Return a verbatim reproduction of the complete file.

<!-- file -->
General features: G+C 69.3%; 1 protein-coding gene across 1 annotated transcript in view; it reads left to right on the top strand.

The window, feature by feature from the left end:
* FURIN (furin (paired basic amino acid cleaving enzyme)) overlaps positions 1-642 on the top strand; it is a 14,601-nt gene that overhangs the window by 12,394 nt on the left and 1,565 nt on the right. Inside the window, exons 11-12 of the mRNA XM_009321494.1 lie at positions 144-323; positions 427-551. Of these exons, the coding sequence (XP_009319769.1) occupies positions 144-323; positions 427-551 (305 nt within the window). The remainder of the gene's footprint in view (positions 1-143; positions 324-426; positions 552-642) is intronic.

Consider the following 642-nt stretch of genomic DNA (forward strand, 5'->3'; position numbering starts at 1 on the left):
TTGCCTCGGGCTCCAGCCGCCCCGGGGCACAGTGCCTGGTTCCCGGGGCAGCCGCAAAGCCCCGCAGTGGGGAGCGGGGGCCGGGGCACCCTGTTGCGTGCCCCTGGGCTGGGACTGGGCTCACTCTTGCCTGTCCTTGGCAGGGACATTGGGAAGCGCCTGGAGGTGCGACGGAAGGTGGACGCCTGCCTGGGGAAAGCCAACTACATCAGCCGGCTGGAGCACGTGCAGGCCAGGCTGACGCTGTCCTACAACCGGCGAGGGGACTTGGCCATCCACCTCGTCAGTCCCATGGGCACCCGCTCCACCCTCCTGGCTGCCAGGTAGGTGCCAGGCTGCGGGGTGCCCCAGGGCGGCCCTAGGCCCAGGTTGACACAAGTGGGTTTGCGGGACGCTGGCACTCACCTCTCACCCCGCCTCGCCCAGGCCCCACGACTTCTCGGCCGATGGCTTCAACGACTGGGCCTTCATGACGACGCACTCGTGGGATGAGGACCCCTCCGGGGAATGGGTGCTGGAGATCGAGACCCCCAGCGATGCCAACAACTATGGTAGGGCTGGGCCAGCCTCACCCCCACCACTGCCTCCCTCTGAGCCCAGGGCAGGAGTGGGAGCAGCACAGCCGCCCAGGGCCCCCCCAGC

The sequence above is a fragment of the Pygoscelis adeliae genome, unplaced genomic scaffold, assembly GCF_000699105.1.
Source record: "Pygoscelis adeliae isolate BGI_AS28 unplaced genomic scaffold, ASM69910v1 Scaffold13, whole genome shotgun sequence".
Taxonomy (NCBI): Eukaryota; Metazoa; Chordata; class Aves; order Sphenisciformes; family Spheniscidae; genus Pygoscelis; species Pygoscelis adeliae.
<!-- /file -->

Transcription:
General features: G+C 69.3%; 1 protein-coding gene across 1 annotated transcript in view; it reads left to right on the top strand.

The window, feature by feature from the left end:
* FURIN (furin (paired basic amino acid cleaving enzyme)) overlaps positions 1-642 on the top strand; it is a 14,601-nt gene that overhangs the window by 12,394 nt on the left and 1,565 nt on the right. Inside the window, exons 11-12 of the mRNA XM_009321494.1 lie at positions 144-323; positions 427-551. Of these exons, the coding sequence (XP_009319769.1) occupies positions 144-323; positions 427-551 (305 nt within the window). The remainder of the gene's footprint in view (positions 1-143; positions 324-426; positions 552-642) is intronic.

Consider the following 642-nt stretch of genomic DNA (forward strand, 5'->3'; position numbering starts at 1 on the left):
TTGCCTCGGGCTCCAGCCGCCCCGGGGCACAGTGCCTGGTTCCCGGGGCAGCCGCAAAGCCCCGCAGTGGGGAGCGGGGGCCGGGGCACCCTGTTGCGTGCCCCTGGGCTGGGACTGGGCTCACTCTTGCCTGTCCTTGGCAGGGACATTGGGAAGCGCCTGGAGGTGCGACGGAAGGTGGACGCCTGCCTGGGGAAAGCCAACTACATCAGCCGGCTGGAGCACGTGCAGGCCAGGCTGACGCTGTCCTACAACCGGCGAGGGGACTTGGCCATCCACCTCGTCAGTCCCATGGGCACCCGCTCCACCCTCCTGGCTGCCAGGTAGGTGCCAGGCTGCGGGGTGCCCCAGGGCGGCCCTAGGCCCAGGTTGACACAAGTGGGTTTGCGGGACGCTGGCACTCACCTCTCACCCCGCCTCGCCCAGGCCCCACGACTTCTCGGCCGATGGCTTCAACGACTGGGCCTTCATGACGACGCACTCGTGGGATGAGGACCCCTCCGGGGAATGGGTGCTGGAGATCGAGACCCCCAGCGATGCCAACAACTATGGTAGGGCTGGGCCAGCCTCACCCCCACCACTGCCTCCCTCTGAGCCCAGGGCAGGAGTGGGAGCAGCACAGCCGCCCAGGGCCCCCCCAGC

The sequence above is a fragment of the Pygoscelis adeliae genome, unplaced genomic scaffold, assembly GCF_000699105.1.
Source record: "Pygoscelis adeliae isolate BGI_AS28 unplaced genomic scaffold, ASM69910v1 Scaffold13, whole genome shotgun sequence".
Taxonomy (NCBI): Eukaryota; Metazoa; Chordata; class Aves; order Sphenisciformes; family Spheniscidae; genus Pygoscelis; species Pygoscelis adeliae.